• Chronic Inflammatory Response:  with lack of sleep, the body senses it is under attack and stimulates a chronic inflammatory response.  This is not an immediate response, but it is the body’s response to protecting itself from injury.  The body sends out white blood cells to clean up the debris, much like when you cut yourself or sprain an ankle—the area becomes inflamed.  When we are sick, this inflammatory response is essential for protecting tissues, but if it is chronic (like with chronic sleep deprivation), over the years it can damage healthy tissues.  A chronic inflammatory response is linked to heart disease, high blood pressure, diabetes and arthritis, to name a few.
  • Lower Metabolism:  more immediate effects of lack of sleep, in addition to feeling tired and exhausted, is that you burn fewer calories (decreasing your metabolism), which over time can result in weight gain.  Feeling too tired and exhausted also leads to lack of exercise and activity, which also leads to detrimental health effects, a lower metabolism and weight gain.
  • Hunger:  when you are sleep deprived, your body has trouble efficiently using carbohydrates and the body confuses being tired with being hungry.  As a result, blood sugar rises, causing overproduction of insulin, which also leads to an increase in body fat and weight.  Because lack of sleep is a stressor, the stress hormone cortisol is also produced, causing you to eat more.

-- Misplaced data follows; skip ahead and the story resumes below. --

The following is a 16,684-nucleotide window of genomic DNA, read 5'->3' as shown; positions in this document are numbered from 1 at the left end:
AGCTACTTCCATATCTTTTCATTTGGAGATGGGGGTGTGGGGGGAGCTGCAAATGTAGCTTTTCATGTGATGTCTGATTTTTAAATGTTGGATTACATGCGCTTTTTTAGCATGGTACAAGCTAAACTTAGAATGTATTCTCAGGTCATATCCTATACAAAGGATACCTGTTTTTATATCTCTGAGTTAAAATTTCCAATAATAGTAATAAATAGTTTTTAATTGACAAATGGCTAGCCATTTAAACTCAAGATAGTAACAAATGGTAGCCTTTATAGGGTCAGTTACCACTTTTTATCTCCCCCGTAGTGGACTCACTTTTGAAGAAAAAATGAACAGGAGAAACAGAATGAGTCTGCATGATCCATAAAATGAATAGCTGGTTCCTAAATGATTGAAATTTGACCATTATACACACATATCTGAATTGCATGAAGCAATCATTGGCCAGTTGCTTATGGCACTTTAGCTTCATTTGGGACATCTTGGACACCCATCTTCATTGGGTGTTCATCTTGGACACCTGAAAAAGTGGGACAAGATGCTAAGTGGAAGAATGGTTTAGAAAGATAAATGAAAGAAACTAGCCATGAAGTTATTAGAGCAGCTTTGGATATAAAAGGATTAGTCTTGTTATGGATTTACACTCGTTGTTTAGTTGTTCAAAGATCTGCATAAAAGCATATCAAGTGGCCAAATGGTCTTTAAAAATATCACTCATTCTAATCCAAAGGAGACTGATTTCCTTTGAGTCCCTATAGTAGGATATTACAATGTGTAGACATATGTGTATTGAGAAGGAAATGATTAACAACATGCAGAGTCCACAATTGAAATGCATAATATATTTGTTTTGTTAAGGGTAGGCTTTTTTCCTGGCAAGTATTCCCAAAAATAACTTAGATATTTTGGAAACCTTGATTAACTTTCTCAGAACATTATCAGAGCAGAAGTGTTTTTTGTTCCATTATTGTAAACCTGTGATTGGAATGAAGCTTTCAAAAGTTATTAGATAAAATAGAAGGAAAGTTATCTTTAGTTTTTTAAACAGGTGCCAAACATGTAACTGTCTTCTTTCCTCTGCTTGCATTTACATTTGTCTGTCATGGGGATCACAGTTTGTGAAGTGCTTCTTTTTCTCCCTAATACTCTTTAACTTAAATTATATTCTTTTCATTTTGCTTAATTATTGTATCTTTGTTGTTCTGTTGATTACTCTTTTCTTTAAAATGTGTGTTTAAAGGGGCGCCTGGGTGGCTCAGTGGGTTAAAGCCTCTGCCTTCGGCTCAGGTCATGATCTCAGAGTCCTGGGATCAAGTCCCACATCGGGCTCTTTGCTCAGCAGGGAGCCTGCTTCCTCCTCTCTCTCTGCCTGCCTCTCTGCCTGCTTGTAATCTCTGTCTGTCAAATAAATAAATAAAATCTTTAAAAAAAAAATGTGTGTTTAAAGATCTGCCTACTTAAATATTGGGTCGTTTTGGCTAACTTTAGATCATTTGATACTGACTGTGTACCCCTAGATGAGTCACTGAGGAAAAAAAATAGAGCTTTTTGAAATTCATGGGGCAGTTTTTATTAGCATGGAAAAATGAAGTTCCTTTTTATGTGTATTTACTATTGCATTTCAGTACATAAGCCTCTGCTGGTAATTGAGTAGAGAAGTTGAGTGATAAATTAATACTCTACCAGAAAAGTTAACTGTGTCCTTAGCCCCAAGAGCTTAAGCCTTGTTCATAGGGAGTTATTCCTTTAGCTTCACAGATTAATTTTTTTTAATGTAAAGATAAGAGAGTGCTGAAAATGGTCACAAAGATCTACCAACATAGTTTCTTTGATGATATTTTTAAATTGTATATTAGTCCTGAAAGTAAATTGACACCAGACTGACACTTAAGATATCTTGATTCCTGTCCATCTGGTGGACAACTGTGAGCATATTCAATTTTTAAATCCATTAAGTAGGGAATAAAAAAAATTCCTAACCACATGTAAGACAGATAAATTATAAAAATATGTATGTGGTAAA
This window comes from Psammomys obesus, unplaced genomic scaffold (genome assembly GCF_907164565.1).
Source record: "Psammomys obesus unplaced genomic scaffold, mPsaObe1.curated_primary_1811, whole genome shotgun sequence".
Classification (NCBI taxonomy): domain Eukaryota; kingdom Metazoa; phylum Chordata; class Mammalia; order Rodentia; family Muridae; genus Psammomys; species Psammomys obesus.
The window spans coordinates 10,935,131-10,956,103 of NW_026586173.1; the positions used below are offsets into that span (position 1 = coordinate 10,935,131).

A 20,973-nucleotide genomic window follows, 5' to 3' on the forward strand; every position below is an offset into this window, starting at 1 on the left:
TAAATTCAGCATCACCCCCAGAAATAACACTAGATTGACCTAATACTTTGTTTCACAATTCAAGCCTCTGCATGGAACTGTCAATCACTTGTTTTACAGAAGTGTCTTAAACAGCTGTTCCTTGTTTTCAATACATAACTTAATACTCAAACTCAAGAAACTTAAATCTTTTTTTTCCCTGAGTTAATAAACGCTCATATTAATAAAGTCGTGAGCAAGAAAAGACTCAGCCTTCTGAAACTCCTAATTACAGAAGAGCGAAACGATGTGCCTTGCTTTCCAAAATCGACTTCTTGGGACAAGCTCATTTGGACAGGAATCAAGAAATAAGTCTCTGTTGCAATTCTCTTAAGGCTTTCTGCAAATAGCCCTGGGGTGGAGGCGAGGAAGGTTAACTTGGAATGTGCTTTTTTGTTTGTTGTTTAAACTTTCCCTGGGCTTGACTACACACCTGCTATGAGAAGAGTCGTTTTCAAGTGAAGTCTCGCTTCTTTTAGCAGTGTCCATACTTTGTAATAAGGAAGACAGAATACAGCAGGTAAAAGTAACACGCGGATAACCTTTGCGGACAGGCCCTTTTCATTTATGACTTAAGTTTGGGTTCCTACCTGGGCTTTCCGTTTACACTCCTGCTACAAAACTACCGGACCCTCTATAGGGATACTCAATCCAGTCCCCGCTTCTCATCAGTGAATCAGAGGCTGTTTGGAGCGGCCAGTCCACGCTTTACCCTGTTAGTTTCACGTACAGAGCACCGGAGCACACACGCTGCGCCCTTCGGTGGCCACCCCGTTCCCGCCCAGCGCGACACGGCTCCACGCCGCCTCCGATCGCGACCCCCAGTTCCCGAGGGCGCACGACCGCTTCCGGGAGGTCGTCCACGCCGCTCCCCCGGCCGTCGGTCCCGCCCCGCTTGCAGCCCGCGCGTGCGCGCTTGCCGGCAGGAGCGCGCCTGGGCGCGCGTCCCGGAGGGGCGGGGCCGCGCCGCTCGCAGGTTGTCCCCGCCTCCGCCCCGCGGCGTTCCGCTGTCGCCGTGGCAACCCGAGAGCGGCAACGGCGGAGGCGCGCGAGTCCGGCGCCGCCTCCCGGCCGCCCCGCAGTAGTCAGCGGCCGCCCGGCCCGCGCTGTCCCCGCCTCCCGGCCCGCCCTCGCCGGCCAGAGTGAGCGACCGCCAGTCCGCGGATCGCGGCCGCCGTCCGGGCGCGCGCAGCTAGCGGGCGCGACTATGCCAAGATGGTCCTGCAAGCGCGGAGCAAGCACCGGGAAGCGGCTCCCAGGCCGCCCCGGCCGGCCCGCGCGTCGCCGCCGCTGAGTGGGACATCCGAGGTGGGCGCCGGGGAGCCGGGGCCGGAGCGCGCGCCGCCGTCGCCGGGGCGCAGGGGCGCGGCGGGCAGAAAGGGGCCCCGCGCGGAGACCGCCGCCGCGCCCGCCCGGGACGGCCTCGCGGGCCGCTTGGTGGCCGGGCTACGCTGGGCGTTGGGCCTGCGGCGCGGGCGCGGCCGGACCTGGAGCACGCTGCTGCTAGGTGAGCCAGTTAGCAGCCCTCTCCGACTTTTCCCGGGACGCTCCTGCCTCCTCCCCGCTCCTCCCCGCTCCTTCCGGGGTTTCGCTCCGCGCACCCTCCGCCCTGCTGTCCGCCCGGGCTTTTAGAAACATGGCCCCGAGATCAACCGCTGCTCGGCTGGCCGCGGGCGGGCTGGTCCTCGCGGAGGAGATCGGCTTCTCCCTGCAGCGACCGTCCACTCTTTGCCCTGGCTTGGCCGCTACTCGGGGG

• Reduction in Growth Hormone:  to further complicate the issue, sleep deprivation also leads to a reduction in the growth hormone, a protein that regulates the body’s proportions of fat and muscle.  Even as adults, this protein is necessary to help build muscle mass, which ultimately speeds up the metabolism.  This is very critical, since muscle burns calories and thus with a lack of growth hormone to help build muscle, metabolism is slowed.